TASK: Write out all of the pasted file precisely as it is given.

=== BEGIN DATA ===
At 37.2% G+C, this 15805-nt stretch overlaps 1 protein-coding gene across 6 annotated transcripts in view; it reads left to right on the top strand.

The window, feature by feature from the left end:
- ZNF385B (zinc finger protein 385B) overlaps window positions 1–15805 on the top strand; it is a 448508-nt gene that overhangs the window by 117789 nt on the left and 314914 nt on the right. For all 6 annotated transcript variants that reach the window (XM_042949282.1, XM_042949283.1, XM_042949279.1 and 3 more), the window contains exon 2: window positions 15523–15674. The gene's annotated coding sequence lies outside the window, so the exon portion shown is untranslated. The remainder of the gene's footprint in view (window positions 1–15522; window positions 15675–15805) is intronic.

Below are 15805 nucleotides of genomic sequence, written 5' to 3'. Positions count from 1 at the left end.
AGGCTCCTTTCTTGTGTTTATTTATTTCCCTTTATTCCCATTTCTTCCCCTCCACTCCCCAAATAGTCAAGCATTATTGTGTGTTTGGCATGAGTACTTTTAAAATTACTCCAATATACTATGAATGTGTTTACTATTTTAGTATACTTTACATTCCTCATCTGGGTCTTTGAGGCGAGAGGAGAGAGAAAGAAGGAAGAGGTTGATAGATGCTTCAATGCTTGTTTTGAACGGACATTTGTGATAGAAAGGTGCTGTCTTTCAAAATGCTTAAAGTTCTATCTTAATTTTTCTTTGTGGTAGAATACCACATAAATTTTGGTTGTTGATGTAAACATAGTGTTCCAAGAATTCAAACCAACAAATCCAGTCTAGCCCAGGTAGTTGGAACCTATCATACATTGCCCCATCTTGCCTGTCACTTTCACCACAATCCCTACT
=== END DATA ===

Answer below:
At 37.2% G+C, this 15805-nt stretch overlaps 1 protein-coding gene across 6 annotated transcripts in view; it reads left to right on the top strand.

The window, feature by feature from the left end:
- ZNF385B (zinc finger protein 385B) overlaps window positions 1–15805 on the top strand; it is a 448508-nt gene that overhangs the window by 117789 nt on the left and 314914 nt on the right. For all 6 annotated transcript variants that reach the window (XM_042949282.1, XM_042949283.1, XM_042949279.1 and 3 more), the window contains exon 2: window positions 15523–15674. The gene's annotated coding sequence lies outside the window, so the exon portion shown is untranslated. The remainder of the gene's footprint in view (window positions 1–15522; window positions 15675–15805) is intronic.

Below are 15805 nucleotides of genomic sequence, written 5' to 3'. Positions count from 1 at the left end.
AGGCTCCTTTCTTGTGTTTATTTATTTCCCTTTATTCCCATTTCTTCCCCTCCACTCCCCAAATAGTCAAGCATTATTGTGTGTTTGGCATGAGTACTTTTAAAATTACTCCAATATACTATGAATGTGTTTACTATTTTAGTATACTTTACATTCCTCATCTGGGTCTTTGAGGCGAGAGGAGAGAGAAAGAAGGAAGAGGTTGATAGATGCTTCAATGCTTGTTTTGAACGGACATTTGTGATAGAAAGGTGCTGTCTTTCAAAATGCTTAAAGTTCTATCTTAATTTTTCTTTGTGGTAGAATACCACATAAATTTTGGTTGTTGATGTAAACATAGTGTTCCAAGAATTCAAACCAACAAATCCAGTCTAGCCCAGGTAGTTGGAACCTATCATACATTGCCCCATCTTGCCTGTCACTTTCACCACAATCCCTACT